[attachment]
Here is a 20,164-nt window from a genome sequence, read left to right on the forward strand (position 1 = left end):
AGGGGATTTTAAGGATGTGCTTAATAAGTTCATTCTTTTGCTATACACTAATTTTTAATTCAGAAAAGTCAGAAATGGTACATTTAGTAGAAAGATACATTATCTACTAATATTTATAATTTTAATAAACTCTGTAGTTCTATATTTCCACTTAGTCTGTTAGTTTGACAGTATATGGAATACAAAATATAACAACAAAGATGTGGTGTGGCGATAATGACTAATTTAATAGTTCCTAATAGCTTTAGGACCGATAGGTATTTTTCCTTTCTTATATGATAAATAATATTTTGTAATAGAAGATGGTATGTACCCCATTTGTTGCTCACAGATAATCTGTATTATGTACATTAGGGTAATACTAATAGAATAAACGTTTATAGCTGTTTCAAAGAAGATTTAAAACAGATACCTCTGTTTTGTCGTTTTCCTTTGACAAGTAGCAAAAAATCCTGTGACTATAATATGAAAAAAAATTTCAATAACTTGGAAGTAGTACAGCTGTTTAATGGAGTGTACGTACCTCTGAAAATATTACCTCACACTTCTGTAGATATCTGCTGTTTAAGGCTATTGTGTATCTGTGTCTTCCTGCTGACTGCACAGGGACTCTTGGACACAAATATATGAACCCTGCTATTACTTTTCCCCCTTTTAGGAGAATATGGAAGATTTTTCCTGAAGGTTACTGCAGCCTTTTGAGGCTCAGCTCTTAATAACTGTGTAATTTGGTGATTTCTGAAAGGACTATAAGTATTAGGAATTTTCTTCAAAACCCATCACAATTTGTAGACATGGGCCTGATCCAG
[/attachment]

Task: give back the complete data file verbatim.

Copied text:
Here is a 20,164-nt window from a genome sequence, read left to right on the forward strand (position 1 = left end):
AGGGGATTTTAAGGATGTGCTTAATAAGTTCATTCTTTTGCTATACACTAATTTTTAATTCAGAAAAGTCAGAAATGGTACATTTAGTAGAAAGATACATTATCTACTAATATTTATAATTTTAATAAACTCTGTAGTTCTATATTTCCACTTAGTCTGTTAGTTTGACAGTATATGGAATACAAAATATAACAACAAAGATGTGGTGTGGCGATAATGACTAATTTAATAGTTCCTAATAGCTTTAGGACCGATAGGTATTTTTCCTTTCTTATATGATAAATAATATTTTGTAATAGAAGATGGTATGTACCCCATTTGTTGCTCACAGATAATCTGTATTATGTACATTAGGGTAATACTAATAGAATAAACGTTTATAGCTGTTTCAAAGAAGATTTAAAACAGATACCTCTGTTTTGTCGTTTTCCTTTGACAAGTAGCAAAAAATCCTGTGACTATAATATGAAAAAAAATTTCAATAACTTGGAAGTAGTACAGCTGTTTAATGGAGTGTACGTACCTCTGAAAATATTACCTCACACTTCTGTAGATATCTGCTGTTTAAGGCTATTGTGTATCTGTGTCTTCCTGCTGACTGCACAGGGACTCTTGGACACAAATATATGAACCCTGCTATTACTTTTCCCCCTTTTAGGAGAATATGGAAGATTTTTCCTGAAGGTTACTGCAGCCTTTTGAGGCTCAGCTCTTAATAACTGTGTAATTTGGTGATTTCTGAAAGGACTATAAGTATTAGGAATTTTCTTCAAAACCCATCACAATTTGTAGACATGGGCCTGATCCAG